- Heritage Category:
- Scheduled Monument
- List Entry Number:
- Date first listed:
The above map is for quick reference purposes only and may not be to scale. For a copy of the full scale map, please see the attached PDF - 1007020 .pdf
The PDF will be generated from our live systems and may take a few minutes to download depending on how busy our servers are. We apologise for this delay.
This copy shows the entry on 26-Aug-2019 at 08:05:17.
The building or site itself may lie within the boundary of more than one authority.
- West Devon (District Authority)
- National Park:
- National Grid Reference:
- SX 51204 85223
Bowl barrow known as Gallows Hill, 210m WNW of Lydford County Primary School.
Reasons for Designation
Bowl barrows, the most numerous form of round barrow, are funerary monuments dating from the Late Neolithic period to the Late Bronze Age, with most examples belonging to the period 2400-1500 BC. They were constructed as earthen or rubble mounds, sometimes ditched, which covered single or multiple burials. They occur either in isolation or grouped as cemeteries and often acted as a focus for burials in later periods. Often occupying prominent locations, they are a major historic element in the modern landscape and their considerable variation of form and longevity as a monument type provide important information on the diversity of beliefs and social organisations amongst early prehistoric communities. They are particularly representative of their period. The bowl barrow known as Gallows Hill survives well and will contain both archaeological and environmental information relating to the mound and its surrounding landscape.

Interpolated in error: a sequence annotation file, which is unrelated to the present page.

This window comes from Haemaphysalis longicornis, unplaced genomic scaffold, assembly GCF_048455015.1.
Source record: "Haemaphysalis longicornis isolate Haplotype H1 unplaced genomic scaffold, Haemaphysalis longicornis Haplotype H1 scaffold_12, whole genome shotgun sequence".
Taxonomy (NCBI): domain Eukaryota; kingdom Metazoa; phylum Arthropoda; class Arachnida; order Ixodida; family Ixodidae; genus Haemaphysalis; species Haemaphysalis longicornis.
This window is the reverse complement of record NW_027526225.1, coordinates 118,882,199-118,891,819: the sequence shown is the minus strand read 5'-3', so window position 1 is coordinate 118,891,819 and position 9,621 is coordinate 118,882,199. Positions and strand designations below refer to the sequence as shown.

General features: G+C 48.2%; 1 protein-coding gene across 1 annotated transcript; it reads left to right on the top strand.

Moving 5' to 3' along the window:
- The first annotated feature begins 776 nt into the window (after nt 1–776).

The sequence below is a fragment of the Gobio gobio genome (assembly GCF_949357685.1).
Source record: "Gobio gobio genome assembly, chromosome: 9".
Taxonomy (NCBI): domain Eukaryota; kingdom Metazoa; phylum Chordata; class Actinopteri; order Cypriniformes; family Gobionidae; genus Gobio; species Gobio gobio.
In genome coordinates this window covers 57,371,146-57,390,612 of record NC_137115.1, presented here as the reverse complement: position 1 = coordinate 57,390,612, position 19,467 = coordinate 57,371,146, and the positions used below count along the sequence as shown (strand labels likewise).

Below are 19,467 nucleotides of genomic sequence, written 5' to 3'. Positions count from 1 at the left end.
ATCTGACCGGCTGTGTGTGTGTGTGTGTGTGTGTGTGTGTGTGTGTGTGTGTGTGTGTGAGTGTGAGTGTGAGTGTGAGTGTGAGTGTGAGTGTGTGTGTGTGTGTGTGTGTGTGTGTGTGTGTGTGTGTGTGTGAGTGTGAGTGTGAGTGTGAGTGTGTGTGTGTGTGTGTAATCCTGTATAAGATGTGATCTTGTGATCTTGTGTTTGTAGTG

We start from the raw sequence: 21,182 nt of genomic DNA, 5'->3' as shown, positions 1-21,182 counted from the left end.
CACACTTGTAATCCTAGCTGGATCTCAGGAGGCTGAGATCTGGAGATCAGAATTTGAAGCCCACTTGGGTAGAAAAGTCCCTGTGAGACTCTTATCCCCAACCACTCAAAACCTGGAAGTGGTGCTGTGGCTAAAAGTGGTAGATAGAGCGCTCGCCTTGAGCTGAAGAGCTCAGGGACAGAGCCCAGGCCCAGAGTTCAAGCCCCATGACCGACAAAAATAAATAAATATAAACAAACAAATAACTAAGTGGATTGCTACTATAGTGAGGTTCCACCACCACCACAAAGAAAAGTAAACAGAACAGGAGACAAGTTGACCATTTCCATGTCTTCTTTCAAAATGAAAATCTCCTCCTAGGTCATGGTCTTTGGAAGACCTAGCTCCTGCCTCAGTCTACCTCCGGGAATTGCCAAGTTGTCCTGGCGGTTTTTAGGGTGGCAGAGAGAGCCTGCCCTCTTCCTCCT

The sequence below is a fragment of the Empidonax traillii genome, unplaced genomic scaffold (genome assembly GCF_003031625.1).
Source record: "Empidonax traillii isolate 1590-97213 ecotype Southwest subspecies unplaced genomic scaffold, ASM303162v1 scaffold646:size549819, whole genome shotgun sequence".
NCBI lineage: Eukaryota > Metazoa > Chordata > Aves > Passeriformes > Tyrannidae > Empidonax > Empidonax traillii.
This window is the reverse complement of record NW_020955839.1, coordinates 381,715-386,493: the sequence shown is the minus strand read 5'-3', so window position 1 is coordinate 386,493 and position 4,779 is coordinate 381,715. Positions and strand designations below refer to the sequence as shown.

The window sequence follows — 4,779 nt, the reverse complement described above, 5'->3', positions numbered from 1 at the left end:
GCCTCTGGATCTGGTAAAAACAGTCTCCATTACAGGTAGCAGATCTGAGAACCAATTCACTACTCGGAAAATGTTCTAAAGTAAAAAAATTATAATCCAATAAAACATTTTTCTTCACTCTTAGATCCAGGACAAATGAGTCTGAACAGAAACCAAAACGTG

This record was the subject of a minor enhancement on 19 October 2015. This record has been generated from an "old county number" (OCN) scheduling record. These are monuments that were not reviewed under the Monuments Protection Programme and are some of our oldest designation records.
This monument includes a bowl barrow situated towards the summit of a south facing slope overlooking the valley of the River Lyd. It stands at the northern end of Lydford and survives as a circular flat topped mound, measuring 35m in diameter and up to 2.1m high. The surrounding quarry ditch from which material to construct the mound was derived, survives as a buried feature measuring up to 4m wide.
The name of the barrow is derived from a local tradition stating it was the site of the Lydford Gallows.
The contents of this record have been generated from a legacy data system.
- Legacy System number:
- DV 16
- Legacy System:
- RSM - OCN
PastScape Monument No:- 440561
This monument is scheduled under the Ancient Monuments and Archaeological Areas Act 1979 as amended as it appears to the Secretary of State to be of national importance. This entry is a copy, the original is held by the Department for Digital, Culture, Media and Sport.
End of official listing